Bateson says then: “You understand, the conventional language is the left hemisphere of the brain ―that commands the right side of the body― and analogical language is the right hemisphere”. This is about the right hemisphere against the left hemisphere. Let us return to one of our benchmarks: the conventional or digital language is fundamentally articulated. Then the analogical language is not articulated. You see that here we turn around to our question: since it is not articulated, what is it? If we find what it is, perhaps we would have then our definition of painting. Well, it is not articulated, it is non-articulated. What is it made of then? It is made of non-linguistic things, not even sound; it is made of movement, of kinesis ―as they say―. It is made of the expression of emotions; it is made of inarticulate sound data: the breathing, the screams … You see that if we talked about music we would find also a problem, because what is the song? Is it articulated or unarticulated, analogical or digital? We don’t know, so we don’t put music on our backs. But you see then that this analogical language is somewhat a bestial language. But we have it, and it is made of very heterogeneous data ―and here Bateson is only testing―: hairs that stand on end, a rictus of the mouth, a scream, for example. Everything is analogical language. What resembles the hairs that stand on end? It is not a language of similitude. A scream does not resemble at all the horror that has given birth to that scream. It is not simple then. What is going to define the analogical language? Bateson says that it is a language of the relations. What does he mean by relations? He does not mean whatever relations though it seems he does ―there are texts in which he says this―, because if he would say whatever relations, we would relapse into similitude. That is, the analogical language would be the one that works by transportation of relations. Example: in a diagram it must be represented a large amount and a relatively small amount, and they do then two levels, one smaller than the other. It’s similitude, and it is indeed a language of relations. But that’s not what it means, since we have already eliminated the hypothesis of similitude.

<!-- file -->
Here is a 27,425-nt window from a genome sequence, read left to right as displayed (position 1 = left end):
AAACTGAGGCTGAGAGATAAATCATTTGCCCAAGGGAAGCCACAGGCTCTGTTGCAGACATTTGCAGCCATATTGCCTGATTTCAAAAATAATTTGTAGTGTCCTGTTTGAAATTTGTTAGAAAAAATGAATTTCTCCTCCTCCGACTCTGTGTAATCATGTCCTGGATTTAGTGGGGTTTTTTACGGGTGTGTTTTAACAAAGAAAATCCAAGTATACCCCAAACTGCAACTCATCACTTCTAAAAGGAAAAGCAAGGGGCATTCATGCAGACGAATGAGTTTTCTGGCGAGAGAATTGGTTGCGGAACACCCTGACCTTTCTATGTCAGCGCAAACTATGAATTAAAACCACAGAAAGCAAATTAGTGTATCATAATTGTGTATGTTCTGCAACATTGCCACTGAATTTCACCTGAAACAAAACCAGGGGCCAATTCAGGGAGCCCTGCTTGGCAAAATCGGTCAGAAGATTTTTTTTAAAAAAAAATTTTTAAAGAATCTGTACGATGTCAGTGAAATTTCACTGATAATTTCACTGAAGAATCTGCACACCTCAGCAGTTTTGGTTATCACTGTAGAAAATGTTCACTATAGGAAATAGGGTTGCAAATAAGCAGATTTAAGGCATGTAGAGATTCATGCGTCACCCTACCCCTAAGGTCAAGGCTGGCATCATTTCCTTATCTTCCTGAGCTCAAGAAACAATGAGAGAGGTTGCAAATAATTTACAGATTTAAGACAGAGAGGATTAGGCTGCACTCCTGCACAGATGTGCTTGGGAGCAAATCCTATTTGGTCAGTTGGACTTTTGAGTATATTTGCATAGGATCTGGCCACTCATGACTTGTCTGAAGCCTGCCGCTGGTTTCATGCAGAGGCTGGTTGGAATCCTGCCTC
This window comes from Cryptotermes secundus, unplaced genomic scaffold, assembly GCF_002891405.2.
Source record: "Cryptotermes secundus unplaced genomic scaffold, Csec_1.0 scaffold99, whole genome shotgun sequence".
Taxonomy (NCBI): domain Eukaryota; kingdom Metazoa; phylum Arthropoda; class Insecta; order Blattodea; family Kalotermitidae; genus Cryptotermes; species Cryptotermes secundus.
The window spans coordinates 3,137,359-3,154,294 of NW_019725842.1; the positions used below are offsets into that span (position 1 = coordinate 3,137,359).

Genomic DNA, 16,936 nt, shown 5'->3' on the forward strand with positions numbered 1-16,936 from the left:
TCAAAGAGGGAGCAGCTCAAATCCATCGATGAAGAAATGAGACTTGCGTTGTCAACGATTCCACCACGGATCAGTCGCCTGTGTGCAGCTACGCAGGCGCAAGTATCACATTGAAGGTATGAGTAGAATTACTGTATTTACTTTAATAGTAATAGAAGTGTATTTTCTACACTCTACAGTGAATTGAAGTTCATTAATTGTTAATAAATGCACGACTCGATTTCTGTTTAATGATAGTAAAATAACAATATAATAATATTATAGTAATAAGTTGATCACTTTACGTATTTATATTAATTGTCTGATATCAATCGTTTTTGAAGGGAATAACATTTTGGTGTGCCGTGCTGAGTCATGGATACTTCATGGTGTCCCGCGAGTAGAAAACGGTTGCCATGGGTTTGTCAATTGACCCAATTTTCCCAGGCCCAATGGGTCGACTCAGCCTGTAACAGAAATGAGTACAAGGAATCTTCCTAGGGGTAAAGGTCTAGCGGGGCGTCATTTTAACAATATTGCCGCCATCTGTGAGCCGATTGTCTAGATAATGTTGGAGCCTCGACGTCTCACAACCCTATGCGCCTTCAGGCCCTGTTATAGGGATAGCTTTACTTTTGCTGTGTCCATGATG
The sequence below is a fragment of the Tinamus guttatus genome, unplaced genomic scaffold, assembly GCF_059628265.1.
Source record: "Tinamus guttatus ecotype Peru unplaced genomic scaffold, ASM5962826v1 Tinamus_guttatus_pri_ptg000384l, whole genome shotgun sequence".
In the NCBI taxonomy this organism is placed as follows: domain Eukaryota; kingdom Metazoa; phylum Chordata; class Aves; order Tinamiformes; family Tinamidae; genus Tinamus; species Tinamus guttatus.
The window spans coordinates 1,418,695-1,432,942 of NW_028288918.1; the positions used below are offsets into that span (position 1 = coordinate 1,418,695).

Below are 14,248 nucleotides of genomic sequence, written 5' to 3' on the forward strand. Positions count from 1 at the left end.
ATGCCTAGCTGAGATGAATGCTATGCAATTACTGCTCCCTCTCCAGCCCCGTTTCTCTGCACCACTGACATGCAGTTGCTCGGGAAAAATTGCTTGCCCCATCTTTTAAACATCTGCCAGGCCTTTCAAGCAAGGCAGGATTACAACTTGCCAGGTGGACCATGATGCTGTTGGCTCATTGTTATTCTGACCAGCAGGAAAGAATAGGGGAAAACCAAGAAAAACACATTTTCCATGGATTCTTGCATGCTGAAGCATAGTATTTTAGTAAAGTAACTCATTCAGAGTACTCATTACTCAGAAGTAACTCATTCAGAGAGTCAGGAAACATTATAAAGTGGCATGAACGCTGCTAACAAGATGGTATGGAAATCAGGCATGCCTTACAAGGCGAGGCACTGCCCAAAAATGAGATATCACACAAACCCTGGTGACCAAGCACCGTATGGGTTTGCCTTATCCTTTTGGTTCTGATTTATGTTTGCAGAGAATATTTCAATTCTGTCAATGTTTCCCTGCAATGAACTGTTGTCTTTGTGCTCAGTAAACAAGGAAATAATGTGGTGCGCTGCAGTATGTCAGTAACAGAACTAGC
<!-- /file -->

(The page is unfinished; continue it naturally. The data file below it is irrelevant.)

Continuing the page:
What Bateson means is about a language that supposedly expresses the relations between the sender and the receiver, between the one who emits it and the one to who it is destined. The analogical language is a language of relations. Only implicit: of relations between a sender and an addressee. In other words, it expresses above all the relations of dependency under every of its possible forms. You see that is very different than similitude. The analogical language would express the relations, and would express the dependency relations between a sender and a receiver. Well, that’s what the analogical language would make. Whenever Bateson has a small acquisition, feels the need to joke. But they are always very good jokes. He calls this function mu. Why mu? because mu is the Greek letter that corresponds to our m. And you see, the example which I always return to is that of the cat: the cat meows in the morning ‘Meow’. The function mu is the ‘meow’. The British and Americans have never gotten themselves out of Lewis Carrol… What is the mu function or ‘meow’? Bateson says that when the cat meows in the morning at the time you get up, it does not tell you through that meow, which is analogical language: ‘Milk, milk’. It tells instead, “Dependency, dependency, I depend on you’. There are all variables that you want. There are ‘meows’ of anger that say: ‘I depend on you, and I’m sick of it’. It is a very rich language. But with all the modifications that you want, it always expresses the relations between the sender and recipient. It is the mu function. And Bateson says it is a language in which there are many deductions. See the structure of such language: it directly expresses the mu function, ie, the functions of dependency, the dependency relations, and we must infer right from there the state of things. That is, I must deduce, ‘Oh, my little cat wants milk’. And if it is a beast who speaks with another beast in analogical language, there is also place to deduce something. Bateson has pointed out for example the famous ritual of wolves or dogs, in which the one who recognizes its inferiority tends its neck and in that moment makes an act of dependence upon the leader or towards a more potent beast: they have a dependency relation of which follows a state of things. It would be the equivalent in our language, ‘I will not do it again’. The states of things are mainly deduced from the relations, the relations of dependency. Thus, that is how Bateson defines analogical language”.
*Extrait audio d’après la voix de Gilles Deleuze en ligne, peinture cours du 05/05/81. Transcription de Guy Nicolas.
Translated by Naxos.